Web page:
13. MCMXI

    MCMXI Member

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    I haven't contributed to this thread after my initial post because I'm still trying to get my head around statements such as the one above. I'm not saying that Zak is wrong, quite the opposite, it's just that I find myself at a loss to define the ideal hunting rifle and I have to wonder if a definition comes out of practical matches. I have a hard time with the idea that what works on a goat hunt in Hawaii, or a pig hunt in Texas, or an Elk hunt in Montana or a deer hunt in Arkansas, or dangerous/plains game hunts in Africa would or could be one and the same.
     
  14. Zak Smith

    Zak Smith Moderator Emeritus

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    By no means would I expect those to all be the same rifle.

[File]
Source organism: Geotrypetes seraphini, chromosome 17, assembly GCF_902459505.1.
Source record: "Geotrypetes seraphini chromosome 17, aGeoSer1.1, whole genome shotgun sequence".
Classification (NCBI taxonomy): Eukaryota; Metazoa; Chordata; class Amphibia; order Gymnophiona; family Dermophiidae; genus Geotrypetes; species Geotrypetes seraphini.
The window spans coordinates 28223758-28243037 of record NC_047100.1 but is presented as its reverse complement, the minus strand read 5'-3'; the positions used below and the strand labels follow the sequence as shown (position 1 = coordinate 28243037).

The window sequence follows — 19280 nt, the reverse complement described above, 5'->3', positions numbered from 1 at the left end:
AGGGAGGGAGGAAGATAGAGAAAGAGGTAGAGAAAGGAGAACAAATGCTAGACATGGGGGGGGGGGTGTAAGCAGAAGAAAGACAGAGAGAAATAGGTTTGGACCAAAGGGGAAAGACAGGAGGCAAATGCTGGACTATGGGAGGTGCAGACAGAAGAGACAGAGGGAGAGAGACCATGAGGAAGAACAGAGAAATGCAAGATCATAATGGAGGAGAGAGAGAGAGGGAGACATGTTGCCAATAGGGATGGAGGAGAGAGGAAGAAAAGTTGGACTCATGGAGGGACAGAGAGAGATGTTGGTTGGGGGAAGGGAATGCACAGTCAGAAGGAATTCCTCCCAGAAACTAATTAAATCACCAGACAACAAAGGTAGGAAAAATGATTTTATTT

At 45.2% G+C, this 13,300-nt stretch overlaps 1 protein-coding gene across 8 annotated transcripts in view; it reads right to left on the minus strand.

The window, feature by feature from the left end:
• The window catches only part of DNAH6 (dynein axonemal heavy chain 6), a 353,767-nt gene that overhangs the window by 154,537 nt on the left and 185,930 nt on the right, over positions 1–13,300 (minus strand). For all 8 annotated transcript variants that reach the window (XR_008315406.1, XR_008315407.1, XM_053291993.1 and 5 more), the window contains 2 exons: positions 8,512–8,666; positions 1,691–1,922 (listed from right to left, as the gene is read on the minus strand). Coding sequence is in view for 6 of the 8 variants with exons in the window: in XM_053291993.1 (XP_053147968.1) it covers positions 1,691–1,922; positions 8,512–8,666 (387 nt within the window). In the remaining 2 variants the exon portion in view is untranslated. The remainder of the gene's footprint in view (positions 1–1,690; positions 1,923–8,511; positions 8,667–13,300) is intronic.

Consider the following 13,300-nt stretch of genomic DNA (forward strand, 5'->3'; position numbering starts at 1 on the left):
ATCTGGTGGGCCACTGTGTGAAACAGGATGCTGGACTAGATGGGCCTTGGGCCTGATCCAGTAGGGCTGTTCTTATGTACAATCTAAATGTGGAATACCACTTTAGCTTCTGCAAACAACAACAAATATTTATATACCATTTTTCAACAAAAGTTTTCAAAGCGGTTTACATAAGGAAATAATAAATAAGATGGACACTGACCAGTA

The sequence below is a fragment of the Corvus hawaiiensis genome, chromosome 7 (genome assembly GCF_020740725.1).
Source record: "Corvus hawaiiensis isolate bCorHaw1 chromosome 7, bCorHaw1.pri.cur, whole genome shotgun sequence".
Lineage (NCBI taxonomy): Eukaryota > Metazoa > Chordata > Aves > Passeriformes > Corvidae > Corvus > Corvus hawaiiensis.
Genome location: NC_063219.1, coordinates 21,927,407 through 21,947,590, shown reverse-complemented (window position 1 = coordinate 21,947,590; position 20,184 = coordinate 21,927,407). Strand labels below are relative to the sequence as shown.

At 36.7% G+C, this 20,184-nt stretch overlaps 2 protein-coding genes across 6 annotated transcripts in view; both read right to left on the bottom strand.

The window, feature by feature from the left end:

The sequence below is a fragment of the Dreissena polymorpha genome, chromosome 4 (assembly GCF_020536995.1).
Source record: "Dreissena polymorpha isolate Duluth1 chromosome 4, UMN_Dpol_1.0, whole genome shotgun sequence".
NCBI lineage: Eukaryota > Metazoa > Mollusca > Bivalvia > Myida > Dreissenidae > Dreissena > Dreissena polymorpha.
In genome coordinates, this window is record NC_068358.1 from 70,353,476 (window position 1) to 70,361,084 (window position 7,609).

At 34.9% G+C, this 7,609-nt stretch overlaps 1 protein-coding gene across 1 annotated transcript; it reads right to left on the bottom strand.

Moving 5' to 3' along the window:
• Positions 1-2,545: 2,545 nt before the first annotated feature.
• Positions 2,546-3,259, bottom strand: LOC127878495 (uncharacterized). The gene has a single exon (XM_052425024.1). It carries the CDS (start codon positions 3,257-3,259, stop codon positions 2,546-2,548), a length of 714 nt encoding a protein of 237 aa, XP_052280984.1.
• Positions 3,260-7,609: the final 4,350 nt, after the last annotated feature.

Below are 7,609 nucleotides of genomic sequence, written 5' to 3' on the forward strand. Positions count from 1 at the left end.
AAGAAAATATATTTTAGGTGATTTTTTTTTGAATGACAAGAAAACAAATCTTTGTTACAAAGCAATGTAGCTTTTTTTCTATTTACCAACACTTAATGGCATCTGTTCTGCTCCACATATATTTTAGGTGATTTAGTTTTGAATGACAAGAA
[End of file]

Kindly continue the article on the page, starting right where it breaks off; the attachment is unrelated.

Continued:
But if you made a competition that modeled the challenges accurately and then let people evolve what rifle they shot in competition (without artificial constraint), I think you would end up with rifles that better solve the original hunting problems-- not just the matches.
     
  15. srawl

    srawl Member

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    Great and interesting thread,

    Something I would definatly consider trying, but as Zak said, (or at least how I interpreted it) If I found that I could shoot a "non-traditional" customized .260 rem better than the trusty .270, why wouldnt I bring it on a hunt...

    My Glock 34 for example was made to meet the exact requirements for IDPA, that doesnt mean it wouldnt make a great duty gun and I even know people who conceal it daily...

    There would just have to be different classes in my opinion, I know people who only hunt with a 30-30 or sks, they probably wouldnt do so well past 200yrds but as long as theyre advancing their skill whats the issue? I know I wouldnt win but Id still play.